Also, in the FIG. 7 example, objective lenses 9a and 9b of an alignment detecting system are not arrayed in the X direction but they are arrayed diagonally with respect to the mask, i.e. arrayed in a direction inclined by an angle of 45 degrees relative to the X direction. This allows that two alignment marks provided on each of the masks 1a-1d are formed on the mask surface at positions in the diagonal direction with respect to the same. This means that, if desired, the alignment marks can be formed at the periphery of the mask in such manner that the center of the mask is on a line connecting the alignment marks. Also, the distance between the marks can be made larger. As a result, the accuracy of the mask-to-substrate alignment can be improved.

In the case of FIG. 7, the first to fourth masks 1a-1d carried on the mask plate are moved counterclockwise as illustrated so that they are sequentially moved onto the mask stage 2, in the named order. By this, the patterns of the masks 1a-1d are sequentially transferred onto the first to fourth areas 5a-5d of the substrate 5, in the named order. The remaining portion of the operation is essentially the same as that of the FIG. 5 embodiment.

FIG. 8 shows a modification of the FIG. 7 arrangement. That is, the manner of holding the masks 1a-1d by the mask plate as illustrated in FIG. 7 is modified.

In the case of FIG. 7 and where patterns for forming a liquid crystal display device are to be transferred onto the substrate 5, the masks 1a-1d each having a pattern portion of rectangular shape corresponding to the picture elements and a pattern portion of L-shape corresponding to a circuit for driving the picture elements, are held on the mask plate in such manner that the L-shaped pattern portion of each mask is disposed in close proximity to the center of rotation of the mask plate carrying the four masks. In the example of FIG. 8, as compared therewith, the masks 1a-1d are held on the mask plate in such manner that the L-shaped pattern portion of each mask is placed in proximity to the periphery of the mask plate, i.e. away from the center of rotation of the mask plate. Except for this point, the manner of alignment and exposure operation by use of the masks 1a-1d of FIG. 8 is essentially the same as that of the FIG. 7 embodiment.

FIG. 9 shows, in a block diagram, a systematic arrangement of an exposure apparatus according to the present invention. The arrangement of the FIG. 9 example corresponds to that of the exposure apparatus of mirror projection type of the FIG. 3 embodiment. Where the exposure apparatus is of proximity type such as the FIG. 1 embodiment, a projection system 11, a holder 15 and a holder driving system 26 shown in FIG. 9 are eliminated and a focus detecting system 23 in this Figure is replaced by a gap detecting system. Also, where the exposure apparatus is of a lens projection type such as the FIG. 5 embodiment, the holder 15 and the holder driving system shown in FIG. 9 are simply eliminated.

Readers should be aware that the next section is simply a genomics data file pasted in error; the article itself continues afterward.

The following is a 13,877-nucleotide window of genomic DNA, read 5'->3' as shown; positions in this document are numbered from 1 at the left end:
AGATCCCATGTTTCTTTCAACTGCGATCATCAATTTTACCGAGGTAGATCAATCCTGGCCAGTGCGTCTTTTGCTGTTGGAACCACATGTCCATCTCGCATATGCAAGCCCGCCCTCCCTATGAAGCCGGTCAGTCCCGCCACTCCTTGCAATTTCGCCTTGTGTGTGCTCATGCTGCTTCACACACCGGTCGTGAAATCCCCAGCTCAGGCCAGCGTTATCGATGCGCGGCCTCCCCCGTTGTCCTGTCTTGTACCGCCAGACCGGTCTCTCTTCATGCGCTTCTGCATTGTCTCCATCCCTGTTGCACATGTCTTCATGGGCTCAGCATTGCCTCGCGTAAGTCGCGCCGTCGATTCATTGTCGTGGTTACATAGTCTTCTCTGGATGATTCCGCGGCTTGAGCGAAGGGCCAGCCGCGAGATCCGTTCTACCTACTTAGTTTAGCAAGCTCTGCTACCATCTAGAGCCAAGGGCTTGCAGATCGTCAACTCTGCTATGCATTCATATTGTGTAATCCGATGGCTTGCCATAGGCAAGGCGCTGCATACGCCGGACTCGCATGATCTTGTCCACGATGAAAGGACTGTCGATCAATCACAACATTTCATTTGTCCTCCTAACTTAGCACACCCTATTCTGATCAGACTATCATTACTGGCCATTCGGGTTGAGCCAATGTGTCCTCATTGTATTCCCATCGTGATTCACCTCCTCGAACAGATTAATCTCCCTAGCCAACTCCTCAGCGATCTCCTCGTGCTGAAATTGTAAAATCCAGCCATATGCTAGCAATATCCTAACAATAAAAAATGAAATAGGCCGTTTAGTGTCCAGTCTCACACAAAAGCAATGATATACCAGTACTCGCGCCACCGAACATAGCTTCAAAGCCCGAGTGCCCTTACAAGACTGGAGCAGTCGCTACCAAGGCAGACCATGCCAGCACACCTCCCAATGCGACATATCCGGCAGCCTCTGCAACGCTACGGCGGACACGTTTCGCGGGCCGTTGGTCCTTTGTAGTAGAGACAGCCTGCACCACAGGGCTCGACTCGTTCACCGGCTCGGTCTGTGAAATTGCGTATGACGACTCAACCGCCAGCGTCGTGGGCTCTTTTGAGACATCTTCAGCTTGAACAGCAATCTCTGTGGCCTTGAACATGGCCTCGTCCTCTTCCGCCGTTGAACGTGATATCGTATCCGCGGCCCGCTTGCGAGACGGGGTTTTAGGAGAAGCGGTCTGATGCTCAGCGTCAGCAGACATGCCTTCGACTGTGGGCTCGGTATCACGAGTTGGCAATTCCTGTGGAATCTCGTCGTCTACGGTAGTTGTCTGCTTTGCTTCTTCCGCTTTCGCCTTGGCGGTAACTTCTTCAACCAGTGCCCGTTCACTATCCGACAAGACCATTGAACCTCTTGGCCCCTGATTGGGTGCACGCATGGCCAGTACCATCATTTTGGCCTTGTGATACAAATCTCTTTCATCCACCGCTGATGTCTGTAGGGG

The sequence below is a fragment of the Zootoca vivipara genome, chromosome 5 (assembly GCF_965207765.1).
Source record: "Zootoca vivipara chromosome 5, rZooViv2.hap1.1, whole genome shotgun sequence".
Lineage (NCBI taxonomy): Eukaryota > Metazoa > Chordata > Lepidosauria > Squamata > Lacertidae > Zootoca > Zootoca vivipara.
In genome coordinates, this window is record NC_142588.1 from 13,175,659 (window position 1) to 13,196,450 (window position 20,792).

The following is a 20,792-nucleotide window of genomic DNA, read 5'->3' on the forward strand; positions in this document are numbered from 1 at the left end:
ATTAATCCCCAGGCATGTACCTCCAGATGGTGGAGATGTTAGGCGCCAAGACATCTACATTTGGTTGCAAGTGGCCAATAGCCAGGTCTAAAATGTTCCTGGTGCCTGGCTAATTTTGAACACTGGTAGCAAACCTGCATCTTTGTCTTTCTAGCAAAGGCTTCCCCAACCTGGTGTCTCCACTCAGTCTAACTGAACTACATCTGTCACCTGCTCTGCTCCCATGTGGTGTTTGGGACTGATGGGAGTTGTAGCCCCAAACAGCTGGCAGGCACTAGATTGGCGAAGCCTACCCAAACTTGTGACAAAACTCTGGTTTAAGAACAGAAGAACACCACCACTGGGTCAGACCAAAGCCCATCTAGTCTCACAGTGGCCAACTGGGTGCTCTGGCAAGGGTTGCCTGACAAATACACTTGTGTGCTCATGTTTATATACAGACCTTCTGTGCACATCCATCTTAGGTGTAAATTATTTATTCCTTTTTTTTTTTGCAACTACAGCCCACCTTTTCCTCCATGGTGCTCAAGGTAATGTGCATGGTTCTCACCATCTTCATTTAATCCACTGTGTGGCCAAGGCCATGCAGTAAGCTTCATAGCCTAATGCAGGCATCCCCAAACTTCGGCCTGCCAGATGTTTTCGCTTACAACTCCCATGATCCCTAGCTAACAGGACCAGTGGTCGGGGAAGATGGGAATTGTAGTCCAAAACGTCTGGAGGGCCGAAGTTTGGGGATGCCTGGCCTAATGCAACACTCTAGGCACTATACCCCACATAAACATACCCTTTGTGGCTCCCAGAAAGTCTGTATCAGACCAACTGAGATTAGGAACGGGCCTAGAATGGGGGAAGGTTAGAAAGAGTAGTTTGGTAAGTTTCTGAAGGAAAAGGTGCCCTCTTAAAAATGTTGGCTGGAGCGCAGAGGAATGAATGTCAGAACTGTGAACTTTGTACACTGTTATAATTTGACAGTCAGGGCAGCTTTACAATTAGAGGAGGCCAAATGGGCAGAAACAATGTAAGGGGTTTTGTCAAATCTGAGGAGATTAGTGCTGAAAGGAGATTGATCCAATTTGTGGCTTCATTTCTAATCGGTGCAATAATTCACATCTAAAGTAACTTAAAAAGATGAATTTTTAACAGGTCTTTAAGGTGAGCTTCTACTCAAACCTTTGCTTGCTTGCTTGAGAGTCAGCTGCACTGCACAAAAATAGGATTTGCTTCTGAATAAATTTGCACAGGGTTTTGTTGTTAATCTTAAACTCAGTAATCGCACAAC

In the mirror projection type exposure apparatus shown in FIG. 9 and corresponding to the FIG. 3 embodiment, a control system 20 supplies an operation-instructing signal to each of a mask supply system 21 and a substrate supply system 23. In response thereto, the mask supply system 21 drives the mask plate 10 (FIG. 3A) so as to place the first mask 1a (FIG. 3A) on the mask stage 2. Also, the substrate supply system 23 is operated to take one of the substrates 5 out of the containing cassette 18 (FIG. 3A) with the aid of the conveyor belt 17. The substrate 5 taken out of the cassette 18 is subjected to the prealignment, described hereinbefore, and is placed on the stage 8. The control system 20 also supplies an operation-instructing signal to a mask stage driving system 25. In response thereto, the mask stage driving system 25 is operated so as to bring the mask 1a held on the mask stage 2 into alignment with the projection system 11 with respect to the X, Y and θ directions. Upon completion of mask alignment, a focus detecting system 22 including the gap sensors 12--12 (FIG. 3A) detects the state of focus of the projection system 11 relative to the substrate 5 held on the stage 8. In accordance with an output signal from the focus detecting system 22, representing the state of focus, the control system 20 supplies an instruction signal to a substrate-stage driving system 27 to cause it to drive the stage 8 thereby to move the substrate 5 in the Z direction, so that the surface of the substrate 5 is brought into coincidence with the focal plane of the projection system 11. Upon completion of Z-axis alignment or focus adjustment, the control system 20 supplies an operation-instructing signal to an alignment detecting system 9. In response thereto, the alignment detecting system 9 is operated to detect, by way of the objective lenses 9a and 9b (FIG. 4), the alignment marks of the mask 1a and the first area 5a of the substrate 5, thereby to detect any positional deviation between the mask 1a and the area 5a of the substrate 5 in the X, Y and θ directions. On the basis of the thus detected positional deviation, the control system 20 actuates the substrate-stage driving system 27 to cause the stage 8 to move the substrate 5 in appropriate one or ones of the X, Y and θ directions, so that the alignment marks of the mask 1a and the alignment marks of the area 5a of the substrate 5 are brought into alignment by way of the projection system 11. During such mask-to-substrate alignment, the displacement of the substrate 5 by the stage 8 in each of the X and Y directions is measured by a measuring system 24 having a laser interferometer. And, the result of measurement is transmitted to the control system 20.